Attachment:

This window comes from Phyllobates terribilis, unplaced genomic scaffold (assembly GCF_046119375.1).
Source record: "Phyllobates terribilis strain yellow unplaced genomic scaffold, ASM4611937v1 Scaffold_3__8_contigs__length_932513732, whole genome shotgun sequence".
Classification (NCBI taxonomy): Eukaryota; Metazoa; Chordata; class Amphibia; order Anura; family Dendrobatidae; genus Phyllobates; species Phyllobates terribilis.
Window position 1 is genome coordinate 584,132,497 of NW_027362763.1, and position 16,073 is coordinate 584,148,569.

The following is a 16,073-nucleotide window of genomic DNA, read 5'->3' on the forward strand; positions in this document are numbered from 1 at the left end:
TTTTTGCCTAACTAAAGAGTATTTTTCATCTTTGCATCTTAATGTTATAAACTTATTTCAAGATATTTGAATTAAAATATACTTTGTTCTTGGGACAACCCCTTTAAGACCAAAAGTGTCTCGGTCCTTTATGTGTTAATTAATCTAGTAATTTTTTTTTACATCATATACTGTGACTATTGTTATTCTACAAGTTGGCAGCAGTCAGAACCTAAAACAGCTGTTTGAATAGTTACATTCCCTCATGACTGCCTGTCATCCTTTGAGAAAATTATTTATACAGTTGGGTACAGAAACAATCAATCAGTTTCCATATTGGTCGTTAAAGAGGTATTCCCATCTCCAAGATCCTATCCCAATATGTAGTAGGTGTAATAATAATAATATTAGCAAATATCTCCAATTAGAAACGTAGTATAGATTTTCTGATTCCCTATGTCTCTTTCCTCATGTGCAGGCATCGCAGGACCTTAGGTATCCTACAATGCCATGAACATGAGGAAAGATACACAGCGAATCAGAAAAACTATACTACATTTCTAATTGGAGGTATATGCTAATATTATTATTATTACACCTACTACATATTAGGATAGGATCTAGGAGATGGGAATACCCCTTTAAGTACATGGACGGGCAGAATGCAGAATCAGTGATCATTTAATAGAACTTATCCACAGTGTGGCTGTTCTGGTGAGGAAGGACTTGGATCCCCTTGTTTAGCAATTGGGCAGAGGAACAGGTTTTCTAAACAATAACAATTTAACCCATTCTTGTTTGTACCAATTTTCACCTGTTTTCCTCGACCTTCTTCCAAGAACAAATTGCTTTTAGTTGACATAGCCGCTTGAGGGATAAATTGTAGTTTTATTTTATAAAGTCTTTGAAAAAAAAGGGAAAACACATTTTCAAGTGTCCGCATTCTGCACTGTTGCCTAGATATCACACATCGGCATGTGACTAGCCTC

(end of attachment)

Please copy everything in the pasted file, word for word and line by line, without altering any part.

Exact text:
This window comes from Phyllobates terribilis, unplaced genomic scaffold (assembly GCF_046119375.1).
Source record: "Phyllobates terribilis strain yellow unplaced genomic scaffold, ASM4611937v1 Scaffold_3__8_contigs__length_932513732, whole genome shotgun sequence".
Classification (NCBI taxonomy): Eukaryota; Metazoa; Chordata; class Amphibia; order Anura; family Dendrobatidae; genus Phyllobates; species Phyllobates terribilis.
Window position 1 is genome coordinate 584,132,497 of NW_027362763.1, and position 16,073 is coordinate 584,148,569.

The following is a 16,073-nucleotide window of genomic DNA, read 5'->3' on the forward strand; positions in this document are numbered from 1 at the left end:
TTTTTGCCTAACTAAAGAGTATTTTTCATCTTTGCATCTTAATGTTATAAACTTATTTCAAGATATTTGAATTAAAATATACTTTGTTCTTGGGACAACCCCTTTAAGACCAAAAGTGTCTCGGTCCTTTATGTGTTAATTAATCTAGTAATTTTTTTTTACATCATATACTGTGACTATTGTTATTCTACAAGTTGGCAGCAGTCAGAACCTAAAACAGCTGTTTGAATAGTTACATTCCCTCATGACTGCCTGTCATCCTTTGAGAAAATTATTTATACAGTTGGGTACAGAAACAATCAATCAGTTTCCATATTGGTCGTTAAAGAGGTATTCCCATCTCCAAGATCCTATCCCAATATGTAGTAGGTGTAATAATAATAATATTAGCAAATATCTCCAATTAGAAACGTAGTATAGATTTTCTGATTCCCTATGTCTCTTTCCTCATGTGCAGGCATCGCAGGACCTTAGGTATCCTACAATGCCATGAACATGAGGAAAGATACACAGCGAATCAGAAAAACTATACTACATTTCTAATTGGAGGTATATGCTAATATTATTATTATTACACCTACTACATATTAGGATAGGATCTAGGAGATGGGAATACCCCTTTAAGTACATGGACGGGCAGAATGCAGAATCAGTGATCATTTAATAGAACTTATCCACAGTGTGGCTGTTCTGGTGAGGAAGGACTTGGATCCCCTTGTTTAGCAATTGGGCAGAGGAACAGGTTTTCTAAACAATAACAATTTAACCCATTCTTGTTTGTACCAATTTTCACCTGTTTTCCTCGACCTTCTTCCAAGAACAAATTGCTTTTAGTTGACATAGCCGCTTGAGGGATAAATTGTAGTTTTATTTTATAAAGTCTTTGAAAAAAAAGGGAAAACACATTTTCAAGTGTCCGCATTCTGCACTGTTGCCTAGATATCACACATCGGCATGTGACTAGCCTC